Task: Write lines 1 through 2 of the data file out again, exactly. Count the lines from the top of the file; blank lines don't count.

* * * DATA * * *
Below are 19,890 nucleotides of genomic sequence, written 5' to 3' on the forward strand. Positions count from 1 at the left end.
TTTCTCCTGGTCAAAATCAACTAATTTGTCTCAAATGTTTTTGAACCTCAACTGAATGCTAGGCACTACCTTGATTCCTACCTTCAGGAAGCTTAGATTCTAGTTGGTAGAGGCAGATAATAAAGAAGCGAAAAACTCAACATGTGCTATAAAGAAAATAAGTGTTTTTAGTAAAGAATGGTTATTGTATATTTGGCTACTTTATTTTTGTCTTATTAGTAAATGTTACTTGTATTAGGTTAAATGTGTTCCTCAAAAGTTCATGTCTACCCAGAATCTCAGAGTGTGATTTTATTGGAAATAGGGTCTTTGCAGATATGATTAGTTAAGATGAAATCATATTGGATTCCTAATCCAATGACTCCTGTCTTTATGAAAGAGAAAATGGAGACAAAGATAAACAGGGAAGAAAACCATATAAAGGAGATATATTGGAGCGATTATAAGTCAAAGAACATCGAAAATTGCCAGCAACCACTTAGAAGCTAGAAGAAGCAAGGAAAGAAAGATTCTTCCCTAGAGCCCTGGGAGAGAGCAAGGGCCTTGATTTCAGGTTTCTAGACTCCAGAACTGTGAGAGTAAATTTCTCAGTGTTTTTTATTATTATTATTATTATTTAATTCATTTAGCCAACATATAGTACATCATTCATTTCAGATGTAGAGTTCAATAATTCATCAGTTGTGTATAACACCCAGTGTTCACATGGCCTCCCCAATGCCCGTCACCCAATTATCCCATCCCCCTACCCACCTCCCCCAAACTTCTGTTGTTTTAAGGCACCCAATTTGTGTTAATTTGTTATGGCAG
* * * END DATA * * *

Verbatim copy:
Below are 19,890 nucleotides of genomic sequence, written 5' to 3' on the forward strand. Positions count from 1 at the left end.
TTTCTCCTGGTCAAAATCAACTAATTTGTCTCAAATGTTTTTGAACCTCAACTGAATGCTAGGCACTACCTTGATTCCTACCTTCAGGAAGCTTAGATTCTAGTTGGTAGAGGCAGATAATAAAGAAGCGAAAAACTCAACATGTGCTATAAAGAAAATAAGTGTTTTTAGTAAAGAATGGTTATTGTATATTTGGCTACTTTATTTTTGTCTTATTAGTAAATGTTACTTGTATTAGGTTAAATGTGTTCCTCAAAAGTTCATGTCTACCCAGAATCTCAGAGTGTGATTTTATTGGAAATAGGGTCTTTGCAGATATGATTAGTTAAGATGAAATCATATTGGATTCCTAATCCAATGACTCCTGTCTTTATGAAAGAGAAAATGGAGACAAAGATAAACAGGGAAGAAAACCATATAAAGGAGATATATTGGAGCGATTATAAGTCAAAGAACATCGAAAATTGCCAGCAACCACTTAGAAGCTAGAAGAAGCAAGGAAAGAAAGATTCTTCCCTAGAGCCCTGGGAGAGAGCAAGGGCCTTGATTTCAGGTTTCTAGACTCCAGAACTGTGAGAGTAAATTTCTCAGTGTTTTTTATTATTATTATTATTATTTAATTCATTTAGCCAACATATAGTACATCATTCATTTCAGATGTAGAGTTCAATAATTCATCAGTTGTGTATAACACCCAGTGTTCACATGGCCTCCCCAATGCCCGTCACCCAATTATCCCATCCCCCTACCCACCTCCCCCAAACTTCTGTTGTTTTAAGGCACCCAATTTGTGTTAATTTGTTATGGCAG